Fourth Bi-monthly Monetary Policy Statement, 2015-16 By Dr. Raghuram G. Rajan, Governor, RBI - Sept 29, 2015 - Full Text


2. Since the third bi-monthly statement of August 2015, global growth has moderated, especially in emerging market economies (EMEs), global trade has deteriorated further and downside risks to growth have increased. In the United States, industrial production slowed as capital spending in the energy sector was cut back and exports contracted, weighed down by the strength of the US dollar. Consumer spending stayed buoyant, however, amidst steadily improving labour market conditions. In the Euro area, a fragile recovery strengthened, supported by domestic consumption, less slack in the labour market and improving financial conditions engendered by ultra-accommodative monetary policy. Economic activity in Japan, however, is faltering under the weight of weak private consumption and exports, with both business and consumer confidence subdued. EMEs are caught in a vortex of slowing global trade volumes, depressed commodity prices, weakening currencies and capital outflows, which is accentuating country-specific domestic constraints. China’s intended rebalancing from investment towards consumption is being hit by the stock market meltdown, slower industrial production and weaker exports. The devaluation of the renminbi on August 11, while mild, has unsettled financial markets across the world. Brazil and Russia are grappling with recession and runaway inflation, while South Africa is facing tightening structural constraints which threaten to tip it into a downturn.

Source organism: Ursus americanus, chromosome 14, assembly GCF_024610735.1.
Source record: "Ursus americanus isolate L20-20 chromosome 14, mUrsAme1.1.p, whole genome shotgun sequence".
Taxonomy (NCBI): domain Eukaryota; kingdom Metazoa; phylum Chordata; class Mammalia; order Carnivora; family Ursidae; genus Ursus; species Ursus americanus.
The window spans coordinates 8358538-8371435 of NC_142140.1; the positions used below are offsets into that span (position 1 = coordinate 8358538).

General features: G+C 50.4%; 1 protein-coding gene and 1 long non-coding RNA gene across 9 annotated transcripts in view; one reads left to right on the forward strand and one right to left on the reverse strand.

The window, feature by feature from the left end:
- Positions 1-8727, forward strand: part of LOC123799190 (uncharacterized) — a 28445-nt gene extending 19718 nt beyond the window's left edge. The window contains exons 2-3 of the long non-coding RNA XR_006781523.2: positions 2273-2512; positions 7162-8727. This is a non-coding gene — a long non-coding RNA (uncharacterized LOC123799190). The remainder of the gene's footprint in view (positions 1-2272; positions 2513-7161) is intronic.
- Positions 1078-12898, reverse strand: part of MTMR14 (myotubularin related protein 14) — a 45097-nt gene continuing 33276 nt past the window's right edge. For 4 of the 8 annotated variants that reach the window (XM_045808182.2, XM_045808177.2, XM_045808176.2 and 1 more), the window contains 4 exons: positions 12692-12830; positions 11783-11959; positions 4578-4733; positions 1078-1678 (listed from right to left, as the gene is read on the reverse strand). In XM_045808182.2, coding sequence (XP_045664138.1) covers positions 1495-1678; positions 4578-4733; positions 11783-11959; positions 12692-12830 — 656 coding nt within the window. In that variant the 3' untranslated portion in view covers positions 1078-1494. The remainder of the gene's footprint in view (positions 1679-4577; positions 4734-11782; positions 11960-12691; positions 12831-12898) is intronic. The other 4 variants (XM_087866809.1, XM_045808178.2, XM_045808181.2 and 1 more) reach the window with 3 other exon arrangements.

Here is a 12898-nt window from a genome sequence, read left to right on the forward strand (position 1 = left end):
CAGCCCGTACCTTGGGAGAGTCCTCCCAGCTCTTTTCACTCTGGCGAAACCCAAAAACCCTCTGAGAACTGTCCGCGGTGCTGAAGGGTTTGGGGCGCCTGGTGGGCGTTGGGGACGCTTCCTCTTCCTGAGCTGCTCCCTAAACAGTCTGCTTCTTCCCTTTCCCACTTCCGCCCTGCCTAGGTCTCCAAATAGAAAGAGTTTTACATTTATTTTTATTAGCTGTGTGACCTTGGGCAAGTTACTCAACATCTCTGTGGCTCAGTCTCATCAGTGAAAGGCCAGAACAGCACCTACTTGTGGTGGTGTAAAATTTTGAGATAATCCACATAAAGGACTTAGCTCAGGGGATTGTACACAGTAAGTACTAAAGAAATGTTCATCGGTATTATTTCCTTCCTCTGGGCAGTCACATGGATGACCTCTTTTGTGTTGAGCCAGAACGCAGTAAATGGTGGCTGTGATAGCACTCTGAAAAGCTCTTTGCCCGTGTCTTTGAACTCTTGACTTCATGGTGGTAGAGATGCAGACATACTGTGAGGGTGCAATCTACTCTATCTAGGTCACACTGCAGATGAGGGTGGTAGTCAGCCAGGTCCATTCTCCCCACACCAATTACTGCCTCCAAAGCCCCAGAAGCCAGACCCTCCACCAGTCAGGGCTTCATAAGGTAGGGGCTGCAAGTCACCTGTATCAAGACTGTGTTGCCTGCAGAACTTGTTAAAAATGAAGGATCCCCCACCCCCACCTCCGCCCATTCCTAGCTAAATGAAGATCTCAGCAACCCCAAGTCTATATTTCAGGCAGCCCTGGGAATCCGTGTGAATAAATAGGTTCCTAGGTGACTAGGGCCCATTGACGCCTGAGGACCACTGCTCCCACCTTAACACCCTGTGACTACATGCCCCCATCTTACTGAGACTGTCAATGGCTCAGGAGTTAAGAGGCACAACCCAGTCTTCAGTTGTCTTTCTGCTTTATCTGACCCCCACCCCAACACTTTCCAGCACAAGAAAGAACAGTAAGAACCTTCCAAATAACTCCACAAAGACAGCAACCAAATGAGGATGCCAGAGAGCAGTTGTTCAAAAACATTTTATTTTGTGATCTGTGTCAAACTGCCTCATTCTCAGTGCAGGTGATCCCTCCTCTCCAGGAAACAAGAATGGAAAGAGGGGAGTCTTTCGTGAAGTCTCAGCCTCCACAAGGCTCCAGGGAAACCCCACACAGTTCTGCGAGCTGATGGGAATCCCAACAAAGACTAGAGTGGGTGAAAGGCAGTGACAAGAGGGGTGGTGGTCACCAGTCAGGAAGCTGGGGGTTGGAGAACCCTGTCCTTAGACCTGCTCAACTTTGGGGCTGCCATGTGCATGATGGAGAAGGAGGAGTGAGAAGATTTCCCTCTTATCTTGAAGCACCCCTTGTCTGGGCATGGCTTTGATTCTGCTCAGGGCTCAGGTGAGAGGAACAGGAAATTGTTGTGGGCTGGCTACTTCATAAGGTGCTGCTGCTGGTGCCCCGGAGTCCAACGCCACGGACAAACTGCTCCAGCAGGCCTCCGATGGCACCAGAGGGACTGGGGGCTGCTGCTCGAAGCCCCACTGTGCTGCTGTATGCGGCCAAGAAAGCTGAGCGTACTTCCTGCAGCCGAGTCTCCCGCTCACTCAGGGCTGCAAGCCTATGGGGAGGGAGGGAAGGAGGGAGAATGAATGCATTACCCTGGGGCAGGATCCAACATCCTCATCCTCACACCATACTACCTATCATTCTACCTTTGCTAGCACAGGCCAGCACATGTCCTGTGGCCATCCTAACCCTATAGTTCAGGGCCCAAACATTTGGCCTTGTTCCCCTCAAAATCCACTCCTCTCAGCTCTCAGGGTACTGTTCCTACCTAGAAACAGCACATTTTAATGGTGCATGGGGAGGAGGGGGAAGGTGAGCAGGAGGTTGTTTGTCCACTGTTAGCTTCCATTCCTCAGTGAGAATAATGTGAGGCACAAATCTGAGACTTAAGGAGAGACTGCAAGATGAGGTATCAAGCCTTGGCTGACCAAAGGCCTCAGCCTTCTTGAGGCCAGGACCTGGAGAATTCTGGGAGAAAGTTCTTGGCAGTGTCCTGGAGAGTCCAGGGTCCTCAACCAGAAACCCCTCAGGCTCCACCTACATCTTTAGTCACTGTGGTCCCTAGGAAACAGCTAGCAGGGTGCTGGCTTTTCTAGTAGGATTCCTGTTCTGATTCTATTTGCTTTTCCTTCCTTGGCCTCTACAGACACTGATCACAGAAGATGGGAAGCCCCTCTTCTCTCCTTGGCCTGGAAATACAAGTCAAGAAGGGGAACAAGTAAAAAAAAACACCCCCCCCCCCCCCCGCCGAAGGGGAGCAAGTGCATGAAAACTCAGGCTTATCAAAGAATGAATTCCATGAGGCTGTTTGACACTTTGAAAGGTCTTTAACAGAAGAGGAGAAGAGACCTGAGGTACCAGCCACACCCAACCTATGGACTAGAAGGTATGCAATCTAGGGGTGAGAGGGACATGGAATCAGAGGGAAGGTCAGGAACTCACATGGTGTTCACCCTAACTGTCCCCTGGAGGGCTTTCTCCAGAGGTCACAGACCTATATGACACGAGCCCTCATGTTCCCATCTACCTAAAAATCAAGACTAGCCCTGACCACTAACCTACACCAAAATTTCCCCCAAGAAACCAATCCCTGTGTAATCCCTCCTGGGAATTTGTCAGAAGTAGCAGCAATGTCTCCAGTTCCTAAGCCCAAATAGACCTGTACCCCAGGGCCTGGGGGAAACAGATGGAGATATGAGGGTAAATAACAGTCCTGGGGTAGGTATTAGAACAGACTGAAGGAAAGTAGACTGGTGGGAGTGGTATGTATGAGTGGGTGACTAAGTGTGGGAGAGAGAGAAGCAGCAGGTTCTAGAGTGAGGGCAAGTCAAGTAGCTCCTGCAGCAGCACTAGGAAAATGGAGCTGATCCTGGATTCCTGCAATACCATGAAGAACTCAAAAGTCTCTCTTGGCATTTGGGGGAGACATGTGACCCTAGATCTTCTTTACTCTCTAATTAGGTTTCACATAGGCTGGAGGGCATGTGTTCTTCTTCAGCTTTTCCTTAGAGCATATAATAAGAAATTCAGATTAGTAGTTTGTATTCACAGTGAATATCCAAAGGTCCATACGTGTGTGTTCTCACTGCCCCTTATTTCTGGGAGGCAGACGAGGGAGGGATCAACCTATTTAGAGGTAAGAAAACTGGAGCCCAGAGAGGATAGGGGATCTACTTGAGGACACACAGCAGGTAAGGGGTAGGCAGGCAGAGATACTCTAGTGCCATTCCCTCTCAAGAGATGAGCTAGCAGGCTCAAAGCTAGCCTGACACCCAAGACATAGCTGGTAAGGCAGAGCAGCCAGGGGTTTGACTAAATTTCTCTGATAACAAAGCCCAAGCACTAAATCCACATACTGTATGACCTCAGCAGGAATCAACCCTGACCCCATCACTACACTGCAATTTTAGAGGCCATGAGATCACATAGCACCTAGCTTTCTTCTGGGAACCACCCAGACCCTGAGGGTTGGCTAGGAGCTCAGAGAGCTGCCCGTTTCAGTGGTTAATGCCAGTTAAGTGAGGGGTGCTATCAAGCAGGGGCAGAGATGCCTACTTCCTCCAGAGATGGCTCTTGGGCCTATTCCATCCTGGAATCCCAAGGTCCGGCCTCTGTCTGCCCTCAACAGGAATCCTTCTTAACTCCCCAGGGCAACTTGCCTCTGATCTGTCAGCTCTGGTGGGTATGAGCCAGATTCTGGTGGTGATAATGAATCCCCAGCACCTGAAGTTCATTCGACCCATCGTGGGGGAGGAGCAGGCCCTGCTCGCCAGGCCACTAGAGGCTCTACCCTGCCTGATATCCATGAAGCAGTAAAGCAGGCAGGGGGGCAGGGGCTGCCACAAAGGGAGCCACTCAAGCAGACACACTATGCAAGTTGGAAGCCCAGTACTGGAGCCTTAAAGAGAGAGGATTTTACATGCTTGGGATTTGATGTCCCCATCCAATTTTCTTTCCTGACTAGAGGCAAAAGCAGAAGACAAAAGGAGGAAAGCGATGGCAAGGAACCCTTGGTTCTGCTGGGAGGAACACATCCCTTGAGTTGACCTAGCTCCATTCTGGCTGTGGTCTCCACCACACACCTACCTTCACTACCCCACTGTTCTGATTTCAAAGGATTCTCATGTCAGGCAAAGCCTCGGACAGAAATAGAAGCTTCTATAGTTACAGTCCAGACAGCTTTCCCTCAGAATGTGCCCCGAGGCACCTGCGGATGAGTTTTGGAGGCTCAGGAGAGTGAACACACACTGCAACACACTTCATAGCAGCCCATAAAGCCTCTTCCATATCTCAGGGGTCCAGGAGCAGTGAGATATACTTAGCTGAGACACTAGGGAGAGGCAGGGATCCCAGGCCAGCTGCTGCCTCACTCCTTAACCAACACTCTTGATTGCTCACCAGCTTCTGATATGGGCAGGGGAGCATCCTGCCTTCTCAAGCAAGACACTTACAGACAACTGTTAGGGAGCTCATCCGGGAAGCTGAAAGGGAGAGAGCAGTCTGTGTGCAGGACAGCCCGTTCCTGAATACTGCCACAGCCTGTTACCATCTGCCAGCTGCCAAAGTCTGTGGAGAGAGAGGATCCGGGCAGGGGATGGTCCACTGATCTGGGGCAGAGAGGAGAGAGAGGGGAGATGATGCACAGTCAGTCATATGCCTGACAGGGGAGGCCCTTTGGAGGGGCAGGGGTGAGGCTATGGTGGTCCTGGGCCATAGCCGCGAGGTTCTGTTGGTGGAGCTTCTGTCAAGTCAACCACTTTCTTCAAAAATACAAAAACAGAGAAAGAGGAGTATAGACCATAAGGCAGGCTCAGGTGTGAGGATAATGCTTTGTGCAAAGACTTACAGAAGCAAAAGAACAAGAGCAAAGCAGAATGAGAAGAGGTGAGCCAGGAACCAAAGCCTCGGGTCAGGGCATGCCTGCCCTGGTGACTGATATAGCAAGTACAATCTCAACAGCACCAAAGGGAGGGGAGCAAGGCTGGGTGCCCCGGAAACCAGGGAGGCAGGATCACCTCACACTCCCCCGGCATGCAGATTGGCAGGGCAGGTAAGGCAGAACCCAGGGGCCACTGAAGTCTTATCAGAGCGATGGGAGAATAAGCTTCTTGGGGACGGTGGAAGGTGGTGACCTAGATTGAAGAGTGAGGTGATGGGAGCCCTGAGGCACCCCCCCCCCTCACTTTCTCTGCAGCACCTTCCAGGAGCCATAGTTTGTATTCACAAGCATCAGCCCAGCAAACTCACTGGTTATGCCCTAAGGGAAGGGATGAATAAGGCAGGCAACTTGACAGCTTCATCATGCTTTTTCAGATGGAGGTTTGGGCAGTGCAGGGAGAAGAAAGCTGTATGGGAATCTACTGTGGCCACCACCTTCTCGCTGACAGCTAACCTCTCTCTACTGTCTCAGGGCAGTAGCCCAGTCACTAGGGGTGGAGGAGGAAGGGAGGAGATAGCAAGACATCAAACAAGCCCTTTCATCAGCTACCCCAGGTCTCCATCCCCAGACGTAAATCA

3. Since the Chinese devaluation, equity prices, commodities and currencies have fallen sharply. Capital flight from EMEs into mature bond markets has pushed down developed market yields, and risk spreads across asset classes have widened. Although volatility ebbed in early September and capital flows returned cautiously to some EMEs, sentiment in financial markets remains fragile. The September 17 decision of the Federal Open Market Committee to stay on hold in response to global conditions and weak domestic inflation lifted financial markets briefly, but overall financial conditions are yet to stabilise.